It is stretched out like an ancient fort, fading paints and broken walls. Yellow, blue and red sheets are raised above for shade and cover. People are buzzing and swarming around shops. I was greeted with the familiar stink of fresh rot and there were people howling at each other. ‘Yen beku sir?’ a guy in saggy red shirt asked. He was selling fruits and vegetables just outside the market. He smiled at me till I walked past him and entered the market. The slushy mud was sticking to my shoes like hot tar.
The garbage piled on the sides won’t bother you if you staple your nose but the flies that surround them will annoy you.
This floor of the complex is occupied by shops that sell rangoli colors, pooja items, those scary masks people put in front of their houses and kitchen items. The rangoli pile looked like colored anthills. And most shops had these cones of rangoli colors right outside. The crowd here is less compared to the crowd just outside and in the floor below. Some of the utensils are big enough to roast a fully grown human.
The utensils are pretty cheap compared to the outside retailers and the shopkeepers proudly told their customers this to avoid any sort of bargaining. I wonder how they pass time when there aren’t any customers. The shopkeepers don’t seem to shout or call out. They just sit at their shops and wait for someone to come. They are relaxed yet looking searchingly at nowhere in particular.
I walk towards one of my favorite places in the market complex. It’s an opening in the center of the second floor and you can see all the way up and down the market. And down below you will see the flower shops lined up. All bright and lively. Giant garlands of flowers coiled up like sleeping snakes, about a hundred people walking and talking, not knowing I’m watching them. The people look tiny. I take great pleasure in this little sight. And a picture from here is a must, no matter how many times I have come, no matter how many pictures I take, it will always remain special. The light fading on to the pavements from these tiny cells around the market which was lit by new age CFL and LED lights.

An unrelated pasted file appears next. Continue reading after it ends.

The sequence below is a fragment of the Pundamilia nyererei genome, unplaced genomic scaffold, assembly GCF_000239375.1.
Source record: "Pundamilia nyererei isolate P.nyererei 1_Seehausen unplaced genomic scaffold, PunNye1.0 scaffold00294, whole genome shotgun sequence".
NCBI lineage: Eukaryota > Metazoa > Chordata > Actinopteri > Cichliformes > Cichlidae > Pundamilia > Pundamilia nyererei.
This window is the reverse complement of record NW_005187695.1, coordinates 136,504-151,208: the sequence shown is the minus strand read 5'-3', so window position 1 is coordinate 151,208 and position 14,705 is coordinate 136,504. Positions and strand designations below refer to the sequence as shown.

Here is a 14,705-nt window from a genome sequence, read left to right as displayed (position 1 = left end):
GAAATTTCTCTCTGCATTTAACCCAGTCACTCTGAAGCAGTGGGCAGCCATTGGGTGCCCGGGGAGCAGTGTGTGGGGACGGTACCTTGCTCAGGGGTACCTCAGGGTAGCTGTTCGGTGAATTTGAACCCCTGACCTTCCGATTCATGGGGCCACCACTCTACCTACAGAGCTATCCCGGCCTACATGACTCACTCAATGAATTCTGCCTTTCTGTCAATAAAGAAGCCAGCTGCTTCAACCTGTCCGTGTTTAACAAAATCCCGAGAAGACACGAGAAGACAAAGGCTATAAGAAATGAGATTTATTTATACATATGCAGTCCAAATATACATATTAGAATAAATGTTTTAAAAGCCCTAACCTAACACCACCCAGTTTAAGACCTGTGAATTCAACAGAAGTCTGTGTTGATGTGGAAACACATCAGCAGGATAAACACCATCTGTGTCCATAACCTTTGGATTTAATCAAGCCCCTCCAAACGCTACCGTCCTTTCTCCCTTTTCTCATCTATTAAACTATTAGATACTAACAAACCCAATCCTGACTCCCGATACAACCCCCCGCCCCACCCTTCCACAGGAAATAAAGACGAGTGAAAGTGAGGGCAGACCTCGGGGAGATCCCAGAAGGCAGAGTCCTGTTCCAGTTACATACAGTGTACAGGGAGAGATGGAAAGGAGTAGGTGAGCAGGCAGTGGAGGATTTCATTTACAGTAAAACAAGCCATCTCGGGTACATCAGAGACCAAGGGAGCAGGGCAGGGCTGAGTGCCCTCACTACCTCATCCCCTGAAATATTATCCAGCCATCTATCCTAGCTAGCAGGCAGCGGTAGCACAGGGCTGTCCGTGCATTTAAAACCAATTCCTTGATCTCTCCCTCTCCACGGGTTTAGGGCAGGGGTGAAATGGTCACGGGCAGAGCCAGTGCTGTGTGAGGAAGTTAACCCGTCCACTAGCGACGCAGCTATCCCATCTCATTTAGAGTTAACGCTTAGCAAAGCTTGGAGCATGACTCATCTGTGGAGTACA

After relieving myself in the public toilet, I made my way to Savera tea stall, next to the big white mosque. You get crispy hot mutton samosas for 8 Rs. Faloodas and Roohafza for 25 Rs. Tea and coffee for 10 Rs each. There is also a bit of conspiracy theory regarding this place. The Hindu crowd rarely come here because they say that there is beef in the samosas. When I asked the owner in a playful manner, he denied. He brushed it off as a rumour – a ploy to make his business suffer. I had my mutton samosa and a glass of Roohafza. If my mutton samosa has beef, then I’m all the more happy, I thought to myself.
A little further, I found Hamara hotel. The prices were reasonable and I ordered a plate of mutton chops and a couple of parotas. The mutton curry looked lively. The parotas were bigger and thicker than I expected. As I started eating, water streamed down my eyes and nose. I began sweating and it was really cold in Bangalore. The waiter, a little concerned, approached me and asked if I was okay. I said I was fine and requested a bottle of cold water as they didn’t have any soft drinks apart from Fizz Jeera. I couldn’t finish the two parotas I ordered. I managed to finish the spicy mutton chops and my mouth waters every time I think about it.
I go to KR market now and then. Not to buy anything, just to observe and learn. There are a lot of things that I don’t understand, and I think one way of learning it is through experiencing something different from my daily routine. I like the people that I meet here. Some of them have these unique stories that the world doesn’t know. KR market will amaze you with its history and pamper you with its present. It is an economy with a culture and lifestyle of its own.
I want to explore more – dig deeper into the lives of people, into the roots of the largest wholesale market in Bangalore. It’s a way of liberating myself from the luxury of malls, air conditioned shops, and all this madness that surrounds the city.